LeBron James isn’t small. At 6'8", 250 pounds James hits the hardwood with force. Every step takes a beating and after over 155 miles on the court this season, James' kicks require powerful cushioning to soften the blow. But not every NBA player lands the same on their feet, from Damian Lillard, Kyrie Irving to Derrick Rose.
With the diversity of players, comes a diversity of cushioning needs. And when you add in an entire range of shoes for every brand’s product line, the diversity of pricing also comes into play. Cushioning isn’t a one-type fit for all. From brand to brand let’s explore the world of basketball sneaker cushioning.
Nike Zoom Air
Nike gave us air cushioning over 25 years ago, but the brand’s use of air has evolved to a new way of looking at the technology for today’s game: Nike Zoom Air.
While the first versions bubbled it underfoot before Max Air gave us even more. Zoom Air does something different—it uses a series of polyester or nylon fibers highly tensioned inside the air bag. Think of a sandwich, Taryn Hensley, Nike’s cushioning innovation director, tells SI.com, with two layers of bread. Nike, with a needle and thread, creates vertical fibers inside two solid layers—your bread—adhering the layers together. When the sewn-together air bag gets pressurized in the Zoom system it pushes the fibers into high tension.
“The automotive or apparel industry is wanting fibers to be loose and soft and flex and we want them to be in very high tension,” Hensley says. “What that does is when the foot comes down, it provides good cushioning and protection and when the foot comes off, the fibers snap back into a highly tensioned position.”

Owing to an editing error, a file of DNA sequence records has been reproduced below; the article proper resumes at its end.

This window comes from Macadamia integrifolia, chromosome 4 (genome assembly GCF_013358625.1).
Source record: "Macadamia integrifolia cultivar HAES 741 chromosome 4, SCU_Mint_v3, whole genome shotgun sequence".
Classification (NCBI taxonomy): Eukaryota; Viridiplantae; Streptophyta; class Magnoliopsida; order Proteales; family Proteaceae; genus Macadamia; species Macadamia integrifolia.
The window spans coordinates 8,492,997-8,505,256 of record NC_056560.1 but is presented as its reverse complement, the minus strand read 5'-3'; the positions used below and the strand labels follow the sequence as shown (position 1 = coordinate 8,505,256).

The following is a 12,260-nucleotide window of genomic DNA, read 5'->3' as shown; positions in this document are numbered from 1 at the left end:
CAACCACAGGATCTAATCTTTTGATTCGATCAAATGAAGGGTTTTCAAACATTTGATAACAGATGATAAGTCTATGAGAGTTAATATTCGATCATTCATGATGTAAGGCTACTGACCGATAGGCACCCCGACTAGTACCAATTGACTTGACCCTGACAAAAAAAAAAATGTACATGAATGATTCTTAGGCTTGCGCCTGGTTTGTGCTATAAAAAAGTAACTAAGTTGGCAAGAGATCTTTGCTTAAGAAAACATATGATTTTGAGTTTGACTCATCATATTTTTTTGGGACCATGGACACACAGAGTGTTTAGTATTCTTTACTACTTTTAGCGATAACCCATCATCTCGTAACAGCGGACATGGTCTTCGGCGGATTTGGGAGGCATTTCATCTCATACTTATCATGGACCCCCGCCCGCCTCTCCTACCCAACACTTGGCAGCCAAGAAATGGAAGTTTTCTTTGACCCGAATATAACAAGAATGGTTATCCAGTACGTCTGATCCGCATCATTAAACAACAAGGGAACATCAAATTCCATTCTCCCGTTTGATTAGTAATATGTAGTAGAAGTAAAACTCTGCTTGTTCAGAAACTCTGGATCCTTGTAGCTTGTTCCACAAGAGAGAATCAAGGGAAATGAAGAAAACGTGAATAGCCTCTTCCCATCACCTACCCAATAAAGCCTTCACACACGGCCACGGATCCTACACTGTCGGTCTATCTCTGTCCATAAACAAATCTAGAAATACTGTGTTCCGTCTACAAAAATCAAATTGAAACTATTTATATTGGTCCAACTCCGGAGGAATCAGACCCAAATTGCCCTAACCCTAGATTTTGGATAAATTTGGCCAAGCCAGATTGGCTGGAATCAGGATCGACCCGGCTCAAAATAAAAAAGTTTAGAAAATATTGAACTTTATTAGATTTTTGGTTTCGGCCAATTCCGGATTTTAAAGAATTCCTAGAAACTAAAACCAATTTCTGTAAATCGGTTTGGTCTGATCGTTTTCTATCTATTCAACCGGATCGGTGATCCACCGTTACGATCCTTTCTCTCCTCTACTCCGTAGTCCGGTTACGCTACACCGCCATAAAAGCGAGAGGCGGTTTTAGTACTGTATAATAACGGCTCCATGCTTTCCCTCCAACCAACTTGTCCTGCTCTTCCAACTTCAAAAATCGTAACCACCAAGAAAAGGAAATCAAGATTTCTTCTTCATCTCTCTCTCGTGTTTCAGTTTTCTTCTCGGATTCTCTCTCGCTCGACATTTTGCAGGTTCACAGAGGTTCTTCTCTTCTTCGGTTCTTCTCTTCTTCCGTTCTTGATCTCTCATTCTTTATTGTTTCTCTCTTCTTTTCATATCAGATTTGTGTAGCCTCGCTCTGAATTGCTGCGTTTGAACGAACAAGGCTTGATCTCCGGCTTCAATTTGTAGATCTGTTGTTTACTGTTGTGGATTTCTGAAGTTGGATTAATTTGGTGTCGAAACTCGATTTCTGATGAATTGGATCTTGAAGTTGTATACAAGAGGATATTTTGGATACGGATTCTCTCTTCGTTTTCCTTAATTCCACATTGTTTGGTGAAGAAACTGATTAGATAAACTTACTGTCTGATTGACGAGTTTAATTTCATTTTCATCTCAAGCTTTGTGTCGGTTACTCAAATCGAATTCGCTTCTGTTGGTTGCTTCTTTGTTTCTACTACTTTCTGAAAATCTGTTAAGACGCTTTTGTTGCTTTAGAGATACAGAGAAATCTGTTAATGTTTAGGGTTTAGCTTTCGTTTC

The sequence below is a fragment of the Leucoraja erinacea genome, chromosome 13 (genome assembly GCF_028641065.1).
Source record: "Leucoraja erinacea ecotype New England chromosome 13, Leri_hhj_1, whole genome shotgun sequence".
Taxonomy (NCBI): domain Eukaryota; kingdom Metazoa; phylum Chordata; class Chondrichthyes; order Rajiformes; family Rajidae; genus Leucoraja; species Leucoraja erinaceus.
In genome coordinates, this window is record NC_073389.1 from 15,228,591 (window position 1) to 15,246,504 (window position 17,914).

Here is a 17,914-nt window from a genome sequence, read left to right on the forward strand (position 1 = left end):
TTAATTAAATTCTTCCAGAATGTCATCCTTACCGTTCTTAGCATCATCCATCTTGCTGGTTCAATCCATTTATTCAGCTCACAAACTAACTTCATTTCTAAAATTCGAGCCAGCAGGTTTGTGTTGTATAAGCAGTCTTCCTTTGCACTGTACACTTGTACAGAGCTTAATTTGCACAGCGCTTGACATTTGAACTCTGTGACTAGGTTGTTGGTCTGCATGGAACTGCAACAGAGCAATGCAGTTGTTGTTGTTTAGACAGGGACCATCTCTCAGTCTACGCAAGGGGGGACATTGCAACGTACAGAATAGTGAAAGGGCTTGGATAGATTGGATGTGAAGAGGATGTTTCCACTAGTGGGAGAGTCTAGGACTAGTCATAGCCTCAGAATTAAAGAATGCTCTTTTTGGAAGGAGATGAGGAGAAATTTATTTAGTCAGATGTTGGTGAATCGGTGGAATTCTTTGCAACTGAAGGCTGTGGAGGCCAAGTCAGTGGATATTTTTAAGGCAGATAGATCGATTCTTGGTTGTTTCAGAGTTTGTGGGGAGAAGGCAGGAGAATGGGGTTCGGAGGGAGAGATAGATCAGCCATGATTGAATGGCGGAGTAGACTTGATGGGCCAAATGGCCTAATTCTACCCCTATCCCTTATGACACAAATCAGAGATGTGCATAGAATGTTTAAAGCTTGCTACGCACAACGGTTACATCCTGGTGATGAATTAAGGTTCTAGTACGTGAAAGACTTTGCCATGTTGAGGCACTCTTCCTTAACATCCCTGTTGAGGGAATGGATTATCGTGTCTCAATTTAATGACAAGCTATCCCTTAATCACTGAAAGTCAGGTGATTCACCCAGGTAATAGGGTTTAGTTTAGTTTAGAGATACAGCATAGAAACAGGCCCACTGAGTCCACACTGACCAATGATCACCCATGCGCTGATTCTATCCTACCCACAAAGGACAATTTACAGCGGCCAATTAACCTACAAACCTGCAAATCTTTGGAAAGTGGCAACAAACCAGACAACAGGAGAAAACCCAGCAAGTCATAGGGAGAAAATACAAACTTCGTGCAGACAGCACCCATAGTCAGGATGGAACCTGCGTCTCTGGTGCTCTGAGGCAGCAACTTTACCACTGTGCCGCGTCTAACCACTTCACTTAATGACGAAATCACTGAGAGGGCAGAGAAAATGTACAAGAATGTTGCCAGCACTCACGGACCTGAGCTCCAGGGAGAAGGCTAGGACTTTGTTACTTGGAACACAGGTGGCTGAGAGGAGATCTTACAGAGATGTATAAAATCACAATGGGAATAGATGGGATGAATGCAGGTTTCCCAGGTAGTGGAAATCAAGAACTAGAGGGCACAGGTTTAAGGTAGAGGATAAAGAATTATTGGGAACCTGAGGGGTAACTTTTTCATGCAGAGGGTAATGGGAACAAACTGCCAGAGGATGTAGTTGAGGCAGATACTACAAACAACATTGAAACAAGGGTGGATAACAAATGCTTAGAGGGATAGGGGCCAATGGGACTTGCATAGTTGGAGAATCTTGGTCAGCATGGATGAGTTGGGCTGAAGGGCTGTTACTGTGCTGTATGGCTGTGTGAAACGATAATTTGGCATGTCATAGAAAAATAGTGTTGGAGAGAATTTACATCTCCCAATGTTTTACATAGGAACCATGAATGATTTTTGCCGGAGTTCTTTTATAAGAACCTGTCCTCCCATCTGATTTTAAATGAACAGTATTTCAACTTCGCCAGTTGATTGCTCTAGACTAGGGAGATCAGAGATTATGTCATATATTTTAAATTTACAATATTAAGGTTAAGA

The Zoom—no Nike basketball sneaker line uses Max Air—plays heavily in the LeBron 12, now coming in hexagonal shapes mapped to specific pressure points under the foot, set to the needs of a basketball player.
Along with the LeBron line, the Zoom Air is seen partially in the Kobe X, Kyrie 1, KD 7, Hyperrev and Hyperposite. The Jordan Brand, a subsidiary of Nike, also uses the Zoom Air in the CP3 and Melo lines.
Adidas partnered with chemical manufacturer BASF to create thermoplastic polyurethane foam that outperforms EVA foam, used in over 90 percent of all running shoes, in energy return, cushioning, heat resistance and durability.
Adidas unveiled Boost in running in 2013 and added it to basketball in 2014, having to develop an entirely new manufacturing process for the shoe industry that includes heat-steaming 2,000 individual pea-size foam capsules together into the sole.
The density of the midsole remains on par as traditional foams, but offers more energy displacement out of the same height than any other foam product in the industry. Adidas uses its premier Boost cushioning in its D Rose 5 Boost and Crazylight lines.
When Nike goes with foam cushioning over Zoom Air, the premier variety is its Lunarlon foam, a product 30% lighter than Nike’s standard Phylon foam. Debuted in running in 2008, Lunarlon gets embedded in a firmer foam carrier, giving us a dual-density construction aimed at dissipating the impact forces on a foot.